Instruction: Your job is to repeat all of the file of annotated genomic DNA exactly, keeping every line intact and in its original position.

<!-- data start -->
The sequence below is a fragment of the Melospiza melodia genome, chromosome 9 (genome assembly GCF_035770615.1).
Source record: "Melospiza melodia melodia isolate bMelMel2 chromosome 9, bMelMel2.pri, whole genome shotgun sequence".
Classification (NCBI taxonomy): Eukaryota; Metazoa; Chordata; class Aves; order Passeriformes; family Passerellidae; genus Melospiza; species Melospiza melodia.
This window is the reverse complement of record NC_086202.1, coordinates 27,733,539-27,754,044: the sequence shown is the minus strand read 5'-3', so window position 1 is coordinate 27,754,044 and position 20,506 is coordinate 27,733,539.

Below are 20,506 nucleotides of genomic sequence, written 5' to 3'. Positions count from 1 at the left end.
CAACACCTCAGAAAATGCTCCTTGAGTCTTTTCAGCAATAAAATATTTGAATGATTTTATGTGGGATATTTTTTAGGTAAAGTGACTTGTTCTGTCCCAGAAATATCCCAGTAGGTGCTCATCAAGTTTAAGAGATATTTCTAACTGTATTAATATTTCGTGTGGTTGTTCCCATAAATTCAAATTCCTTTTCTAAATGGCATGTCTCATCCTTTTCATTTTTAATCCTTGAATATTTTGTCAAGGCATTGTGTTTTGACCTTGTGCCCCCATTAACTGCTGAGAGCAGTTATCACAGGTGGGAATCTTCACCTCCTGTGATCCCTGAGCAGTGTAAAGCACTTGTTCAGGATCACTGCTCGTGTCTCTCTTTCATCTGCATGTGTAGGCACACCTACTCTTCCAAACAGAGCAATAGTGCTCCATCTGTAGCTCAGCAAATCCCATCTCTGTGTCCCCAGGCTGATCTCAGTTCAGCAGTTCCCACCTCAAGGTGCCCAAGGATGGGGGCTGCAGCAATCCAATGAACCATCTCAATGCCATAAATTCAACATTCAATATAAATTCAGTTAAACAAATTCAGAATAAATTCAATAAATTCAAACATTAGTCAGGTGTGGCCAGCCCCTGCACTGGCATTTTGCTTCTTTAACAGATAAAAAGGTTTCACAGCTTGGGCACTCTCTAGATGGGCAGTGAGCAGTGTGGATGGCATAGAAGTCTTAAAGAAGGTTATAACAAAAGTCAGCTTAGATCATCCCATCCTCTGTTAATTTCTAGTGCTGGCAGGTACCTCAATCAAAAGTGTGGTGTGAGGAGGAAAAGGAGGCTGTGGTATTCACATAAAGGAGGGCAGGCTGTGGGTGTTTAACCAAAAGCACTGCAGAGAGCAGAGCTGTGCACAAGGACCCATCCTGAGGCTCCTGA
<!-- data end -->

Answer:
The sequence below is a fragment of the Melospiza melodia genome, chromosome 9 (genome assembly GCF_035770615.1).
Source record: "Melospiza melodia melodia isolate bMelMel2 chromosome 9, bMelMel2.pri, whole genome shotgun sequence".
Classification (NCBI taxonomy): Eukaryota; Metazoa; Chordata; class Aves; order Passeriformes; family Passerellidae; genus Melospiza; species Melospiza melodia.
This window is the reverse complement of record NC_086202.1, coordinates 27,733,539-27,754,044: the sequence shown is the minus strand read 5'-3', so window position 1 is coordinate 27,754,044 and position 20,506 is coordinate 27,733,539.

Below are 20,506 nucleotides of genomic sequence, written 5' to 3'. Positions count from 1 at the left end.
CAACACCTCAGAAAATGCTCCTTGAGTCTTTTCAGCAATAAAATATTTGAATGATTTTATGTGGGATATTTTTTAGGTAAAGTGACTTGTTCTGTCCCAGAAATATCCCAGTAGGTGCTCATCAAGTTTAAGAGATATTTCTAACTGTATTAATATTTCGTGTGGTTGTTCCCATAAATTCAAATTCCTTTTCTAAATGGCATGTCTCATCCTTTTCATTTTTAATCCTTGAATATTTTGTCAAGGCATTGTGTTTTGACCTTGTGCCCCCATTAACTGCTGAGAGCAGTTATCACAGGTGGGAATCTTCACCTCCTGTGATCCCTGAGCAGTGTAAAGCACTTGTTCAGGATCACTGCTCGTGTCTCTCTTTCATCTGCATGTGTAGGCACACCTACTCTTCCAAACAGAGCAATAGTGCTCCATCTGTAGCTCAGCAAATCCCATCTCTGTGTCCCCAGGCTGATCTCAGTTCAGCAGTTCCCACCTCAAGGTGCCCAAGGATGGGGGCTGCAGCAATCCAATGAACCATCTCAATGCCATAAATTCAACATTCAATATAAATTCAGTTAAACAAATTCAGAATAAATTCAATAAATTCAAACATTAGTCAGGTGTGGCCAGCCCCTGCACTGGCATTTTGCTTCTTTAACAGATAAAAAGGTTTCACAGCTTGGGCACTCTCTAGATGGGCAGTGAGCAGTGTGGATGGCATAGAAGTCTTAAAGAAGGTTATAACAAAAGTCAGCTTAGATCATCCCATCCTCTGTTAATTTCTAGTGCTGGCAGGTACCTCAATCAAAAGTGTGGTGTGAGGAGGAAAAGGAGGCTGTGGTATTCACATAAAGGAGGGCAGGCTGTGGGTGTTTAACCAAAAGCACTGCAGAGAGCAGAGCTGTGCACAAGGACCCATCCTGAGGCTCCTGA